Your home life in a new, blended family will likely be different than it was the last time you were married, and than it was when you were running a household as a single adult. You’re living with new people, perhaps in a new home, in a new community. Your kids might be going to a new school. You’re creating new routines and likely feeling new emotions. Organizing your communication strategies while adjusting to this “new normal” can help maintain harmony, says Gayle M. Gruenberg, a (divorced) New Jersey-based certified professional organizer who specializes in chronic disorganization. “In a blended family, schedules and relationships are constantly evolving, and your systems need to evolve with you,” says Gruenberg.
Here’s her advice for organizing the information flow in a blended family.
3 Tips for Organized Communication
Use your calendar, or calendars.
One of the most common frustrations between co-parents is remembering to communicate exactly who is going where, and when. When one or both parents are part of a blended family, remembering who has soccer on which day and when the parent-teacher conferences are can feel like it requires an on-site staff member dedicated to scheduling and coordination. An easier way to stay organized and keep everyone in the loop? Write down everyone’s schedule on a calendar. For blended families, using a Googledoc or one of the new online calendars allows people in more than one household to stay on top of scheduling details and changes, and access everything they need.
Schedule everything, no matter how small.
Include standing appointments that you may take for granted and that everyone should just know, as well as parenting time and visitation schedules, holidays, and school closings (which can pop-up unexpectedly). “In my life, it doesn’t exist if it isn’t on the calendar,” says Gruenberg, who uses a paper calendar and digital ones to keep track of her two daughters, her business, community events and plans with friends. “I live by my calendar, and I encourage all of my clients to do the same. It’s essential for time management.”
Once a week, or however often works for your family, get everyone together to share updates on schedules and calendars. It’s great to have a system, but if it isn’t used and regularly maintained, it’s worthless.
Make sure to leave “white space” on the calendar for yourself. Most of us lead very busy lives, and we need time to recover from our crazy schedules. With blended families, unexpected conflicts, strong emotions and sudden moments of new-family fun can arise when least expected. Leaving some space allows you to be mentally present for the new life you’re creating, take time to nurture your relationships, and care for yourself. Even a few minutes here and there can feel like a mini vacation.
You can use technology as a visual organization aid. On an iPhone’s or MacBook calendar app, for example, you can create a calendar for each family member and assign everyone his own color. Share access to each calendar with the family members who need it. “Each of my kids has an iCloud calendar. Their father and I have access to each of their calendars so we can update them and easily see who has to be where when, and if there are any scheduling conflicts,” says Gruen.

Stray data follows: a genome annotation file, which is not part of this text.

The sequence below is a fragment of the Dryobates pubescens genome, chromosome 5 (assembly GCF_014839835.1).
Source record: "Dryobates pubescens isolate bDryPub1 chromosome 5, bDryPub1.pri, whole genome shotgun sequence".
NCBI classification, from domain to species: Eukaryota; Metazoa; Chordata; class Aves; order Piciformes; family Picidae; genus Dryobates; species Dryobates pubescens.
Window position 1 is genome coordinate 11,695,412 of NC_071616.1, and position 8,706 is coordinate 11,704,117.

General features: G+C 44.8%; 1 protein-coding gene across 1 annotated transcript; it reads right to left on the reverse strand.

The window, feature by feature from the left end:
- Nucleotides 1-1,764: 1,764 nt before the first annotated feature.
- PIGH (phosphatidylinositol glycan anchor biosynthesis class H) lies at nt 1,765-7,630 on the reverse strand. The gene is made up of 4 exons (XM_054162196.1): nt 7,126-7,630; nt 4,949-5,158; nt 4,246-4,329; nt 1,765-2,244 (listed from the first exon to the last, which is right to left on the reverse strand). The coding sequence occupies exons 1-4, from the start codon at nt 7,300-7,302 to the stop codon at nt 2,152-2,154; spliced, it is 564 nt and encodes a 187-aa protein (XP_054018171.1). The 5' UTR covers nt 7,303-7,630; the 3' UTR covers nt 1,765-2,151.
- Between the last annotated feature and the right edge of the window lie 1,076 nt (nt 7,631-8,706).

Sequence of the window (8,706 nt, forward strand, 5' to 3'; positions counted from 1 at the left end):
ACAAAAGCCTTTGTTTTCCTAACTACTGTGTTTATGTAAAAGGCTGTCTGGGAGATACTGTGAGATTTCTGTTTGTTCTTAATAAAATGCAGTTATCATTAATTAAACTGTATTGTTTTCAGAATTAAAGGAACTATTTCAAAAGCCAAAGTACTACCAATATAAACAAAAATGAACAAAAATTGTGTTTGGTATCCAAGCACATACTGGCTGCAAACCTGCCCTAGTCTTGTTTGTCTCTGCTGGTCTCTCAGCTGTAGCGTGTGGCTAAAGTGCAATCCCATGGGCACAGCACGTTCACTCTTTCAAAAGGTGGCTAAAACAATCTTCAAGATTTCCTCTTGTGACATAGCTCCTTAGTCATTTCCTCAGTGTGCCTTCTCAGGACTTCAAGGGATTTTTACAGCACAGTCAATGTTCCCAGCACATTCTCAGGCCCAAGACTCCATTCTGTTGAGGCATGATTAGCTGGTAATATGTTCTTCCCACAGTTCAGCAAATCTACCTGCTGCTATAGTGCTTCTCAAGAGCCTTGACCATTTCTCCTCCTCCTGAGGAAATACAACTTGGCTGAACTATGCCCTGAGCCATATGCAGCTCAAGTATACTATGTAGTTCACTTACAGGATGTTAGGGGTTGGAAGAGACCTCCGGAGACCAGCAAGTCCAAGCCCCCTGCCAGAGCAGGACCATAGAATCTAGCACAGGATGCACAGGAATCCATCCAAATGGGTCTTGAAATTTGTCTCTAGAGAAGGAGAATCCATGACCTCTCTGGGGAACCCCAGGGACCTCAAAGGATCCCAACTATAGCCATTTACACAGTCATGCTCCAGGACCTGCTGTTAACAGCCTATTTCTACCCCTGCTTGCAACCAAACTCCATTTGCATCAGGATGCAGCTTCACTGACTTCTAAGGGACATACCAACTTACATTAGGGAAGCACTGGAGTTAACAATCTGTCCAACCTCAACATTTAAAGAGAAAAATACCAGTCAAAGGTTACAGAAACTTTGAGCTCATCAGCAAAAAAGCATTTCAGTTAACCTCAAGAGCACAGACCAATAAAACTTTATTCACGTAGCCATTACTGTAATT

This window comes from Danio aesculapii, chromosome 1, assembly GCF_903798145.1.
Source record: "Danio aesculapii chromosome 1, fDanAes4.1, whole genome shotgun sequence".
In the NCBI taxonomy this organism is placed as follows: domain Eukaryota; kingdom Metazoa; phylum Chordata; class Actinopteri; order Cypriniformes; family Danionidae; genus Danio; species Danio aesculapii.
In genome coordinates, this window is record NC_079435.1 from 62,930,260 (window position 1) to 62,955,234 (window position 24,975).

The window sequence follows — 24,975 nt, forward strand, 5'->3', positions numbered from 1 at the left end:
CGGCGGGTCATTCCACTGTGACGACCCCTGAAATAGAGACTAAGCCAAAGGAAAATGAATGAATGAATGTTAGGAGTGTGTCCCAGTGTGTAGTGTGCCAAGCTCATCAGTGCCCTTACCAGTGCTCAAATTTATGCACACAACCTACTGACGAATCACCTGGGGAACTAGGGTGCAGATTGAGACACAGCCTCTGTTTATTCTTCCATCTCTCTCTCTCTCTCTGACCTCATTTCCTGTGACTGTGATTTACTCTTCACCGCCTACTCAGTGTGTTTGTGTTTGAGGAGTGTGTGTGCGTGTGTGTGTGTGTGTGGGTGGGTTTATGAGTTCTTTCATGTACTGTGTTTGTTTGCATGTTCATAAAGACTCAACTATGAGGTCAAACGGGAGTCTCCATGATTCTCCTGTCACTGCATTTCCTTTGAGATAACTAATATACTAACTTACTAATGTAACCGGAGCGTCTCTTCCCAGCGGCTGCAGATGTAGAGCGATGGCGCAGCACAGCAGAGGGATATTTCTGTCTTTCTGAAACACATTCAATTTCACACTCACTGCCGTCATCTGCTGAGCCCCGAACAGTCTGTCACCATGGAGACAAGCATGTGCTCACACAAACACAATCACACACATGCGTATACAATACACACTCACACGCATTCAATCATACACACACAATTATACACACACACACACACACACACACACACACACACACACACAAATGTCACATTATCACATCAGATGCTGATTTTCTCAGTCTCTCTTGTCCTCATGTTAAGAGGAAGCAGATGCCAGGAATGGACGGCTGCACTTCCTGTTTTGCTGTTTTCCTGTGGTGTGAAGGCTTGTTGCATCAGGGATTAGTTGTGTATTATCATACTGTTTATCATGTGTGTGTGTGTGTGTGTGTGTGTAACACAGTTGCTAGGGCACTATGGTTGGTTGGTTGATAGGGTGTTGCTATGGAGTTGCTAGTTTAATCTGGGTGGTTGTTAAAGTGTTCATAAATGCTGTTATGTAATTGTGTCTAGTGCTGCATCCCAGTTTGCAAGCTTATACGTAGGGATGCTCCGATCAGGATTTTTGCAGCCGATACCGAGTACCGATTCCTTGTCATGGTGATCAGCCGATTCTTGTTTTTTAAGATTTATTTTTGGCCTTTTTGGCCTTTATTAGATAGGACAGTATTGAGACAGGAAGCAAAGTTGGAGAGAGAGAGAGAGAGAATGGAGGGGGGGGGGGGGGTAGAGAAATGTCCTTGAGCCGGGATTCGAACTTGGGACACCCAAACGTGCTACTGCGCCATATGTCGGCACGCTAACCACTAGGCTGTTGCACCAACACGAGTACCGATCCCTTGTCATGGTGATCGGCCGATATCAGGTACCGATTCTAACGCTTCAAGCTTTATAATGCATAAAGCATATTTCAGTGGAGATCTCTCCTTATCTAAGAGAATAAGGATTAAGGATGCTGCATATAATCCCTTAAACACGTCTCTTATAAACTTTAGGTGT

Explore communication apps and programs.
There are so many different ways to stay connected these days, and you may not yet know what works best for your blended brood. “I tell my clients to sit down and ask everyone how they would like to communicate. From old-fashioned phone calls to FaceTime, texting, Snapchat, WhatsApp and email, chances are everyone will like something different, so stay flexible.”
You can even create group chats to keep everyone informed and simplify communication. And don’t frown on emojis. One benefit of technology is that it allows kids to communicate their feelings in images—photos, emojis, gifs—which might be an easier way to share difficult or complex emotions. Images also can add levity and humor, which are great aids to positive communication. Image-oriented communication can allow them to open up and be honest when they might not feel comfortable doing so in words or in person.
Positive self-talk can help smooth over the rough spots, Gruenberg insists—specifically the kind that reminds you that you’re doing your best. “Repeat after me, ‘I’m a role model for the kids on how to gracefully make mistakes.’”
Alysia Patterson Mueller is a Brooklyn-based writer whose waking (and non-waking) hours are mostly absorbed by looking after her two-year-old daughter, six-month-old son, and 90-pound black Labrador Retriever. She has a Master's Degree in Journalism from the Medill School at Northwestern University and has worked as an Associated Press reporter. She and her husband are both children of divorce, which makes contributing to Splitopia a meaningful assignment for her.